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Fired in Alberta: Employment Standards and the Common Law

Alberta's employment is confusing to employees because our employment system has two parts two it. The first is the Employment Standards Code; the second is the common law.

Most employees are somewhat aware of Employment Standards, but most are not aware of the common law amounts. Common law amounts are generally much higher than the Employment Standards Code amounts.

The Employment Standards Code is a law passed by the Alberta Government that sets out, among other things, statutory minimums that people should be paid when fired. Basically it is the bare minimum you should get if terminated as decided by the government.

The Employment Standards minimums are the following in Alberta:

For employment of more than 90 days, but less than 2 years the notice period is 1 week's pay.

For employment of 2 years but less than 4 years the notice period is 2 weeks's pay.

For employment of 4 years but less than 6 years the notice period is 4 week's pay.

For employment of 6 years but less than 8 years, the notice period is 5 week's pay.

For employment of 8 years but less than 10 years, the notice period is 6 week's pay.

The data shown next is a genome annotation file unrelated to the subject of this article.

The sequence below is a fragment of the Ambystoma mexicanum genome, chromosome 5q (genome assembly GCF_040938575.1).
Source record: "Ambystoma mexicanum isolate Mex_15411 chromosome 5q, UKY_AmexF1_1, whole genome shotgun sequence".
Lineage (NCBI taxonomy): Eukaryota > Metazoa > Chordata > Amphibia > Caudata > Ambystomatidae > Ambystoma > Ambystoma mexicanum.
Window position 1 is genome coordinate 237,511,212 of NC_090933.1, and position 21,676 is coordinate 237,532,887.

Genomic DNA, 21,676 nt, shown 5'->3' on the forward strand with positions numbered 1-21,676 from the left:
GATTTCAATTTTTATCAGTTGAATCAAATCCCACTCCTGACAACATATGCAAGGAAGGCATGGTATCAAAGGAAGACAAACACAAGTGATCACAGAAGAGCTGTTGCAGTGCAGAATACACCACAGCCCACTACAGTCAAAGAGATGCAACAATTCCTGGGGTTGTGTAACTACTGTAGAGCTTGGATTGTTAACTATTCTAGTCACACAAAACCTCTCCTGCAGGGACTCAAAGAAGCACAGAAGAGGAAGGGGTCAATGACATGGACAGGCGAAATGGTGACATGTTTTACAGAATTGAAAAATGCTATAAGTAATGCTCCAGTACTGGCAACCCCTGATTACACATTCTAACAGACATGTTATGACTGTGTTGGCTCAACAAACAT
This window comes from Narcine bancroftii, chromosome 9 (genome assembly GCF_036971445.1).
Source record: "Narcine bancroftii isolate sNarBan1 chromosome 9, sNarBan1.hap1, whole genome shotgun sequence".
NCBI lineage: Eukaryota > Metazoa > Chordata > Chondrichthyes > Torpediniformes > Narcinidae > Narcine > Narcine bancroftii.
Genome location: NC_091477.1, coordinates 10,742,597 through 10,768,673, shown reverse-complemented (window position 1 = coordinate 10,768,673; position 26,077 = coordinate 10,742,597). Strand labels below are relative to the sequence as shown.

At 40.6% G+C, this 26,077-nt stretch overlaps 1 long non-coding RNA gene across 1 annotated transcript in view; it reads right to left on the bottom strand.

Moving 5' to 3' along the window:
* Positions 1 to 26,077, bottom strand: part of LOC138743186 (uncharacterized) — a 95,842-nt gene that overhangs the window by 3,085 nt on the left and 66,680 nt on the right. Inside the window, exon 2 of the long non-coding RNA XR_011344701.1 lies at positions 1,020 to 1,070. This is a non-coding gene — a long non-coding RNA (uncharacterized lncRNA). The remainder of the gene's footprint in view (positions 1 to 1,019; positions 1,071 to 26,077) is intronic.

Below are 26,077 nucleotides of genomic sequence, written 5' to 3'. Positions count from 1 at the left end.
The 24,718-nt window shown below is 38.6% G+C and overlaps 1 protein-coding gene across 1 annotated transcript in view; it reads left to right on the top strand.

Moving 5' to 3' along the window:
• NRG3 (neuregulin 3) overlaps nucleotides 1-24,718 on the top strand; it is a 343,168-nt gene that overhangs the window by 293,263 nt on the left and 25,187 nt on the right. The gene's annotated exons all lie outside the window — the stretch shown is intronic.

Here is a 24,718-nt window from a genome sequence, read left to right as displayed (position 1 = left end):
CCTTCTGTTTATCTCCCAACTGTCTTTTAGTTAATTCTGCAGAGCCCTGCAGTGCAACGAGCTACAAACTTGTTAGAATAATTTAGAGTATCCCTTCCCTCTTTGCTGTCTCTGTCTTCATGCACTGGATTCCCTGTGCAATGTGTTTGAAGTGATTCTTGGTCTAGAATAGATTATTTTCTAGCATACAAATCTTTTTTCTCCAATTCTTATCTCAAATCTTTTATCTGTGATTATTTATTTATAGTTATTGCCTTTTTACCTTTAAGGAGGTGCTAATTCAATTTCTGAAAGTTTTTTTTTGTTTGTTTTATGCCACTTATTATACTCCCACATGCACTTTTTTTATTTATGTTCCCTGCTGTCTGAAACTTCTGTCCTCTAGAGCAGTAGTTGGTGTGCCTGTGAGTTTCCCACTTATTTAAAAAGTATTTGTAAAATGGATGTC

For employment of 10 years or more, the notice period is 8 week's pay.

Employment standards amounts can be enforced against employers directly. For more information contact employment standards:

Many people have heard of the phrase "common law" in the context of marital law. People tend not to know that the common law is broader than that. The common law is basically our system of judge-made law, which developed out of the English legal system. The common law is essentially judge-made law. As mentioned above, common law amounts tend to be much higher

than Employment Standards amounts (and usually they include those amounts within the overall award of a common law court decision). To learn how severance is calculated please see our article here:

If you have been terminated please feel free to contact us:

The information contained in this article is not legal advice. No solicitor client relationship is formed through this article. The reader is encouraged to retain counsel for advice in these matters.

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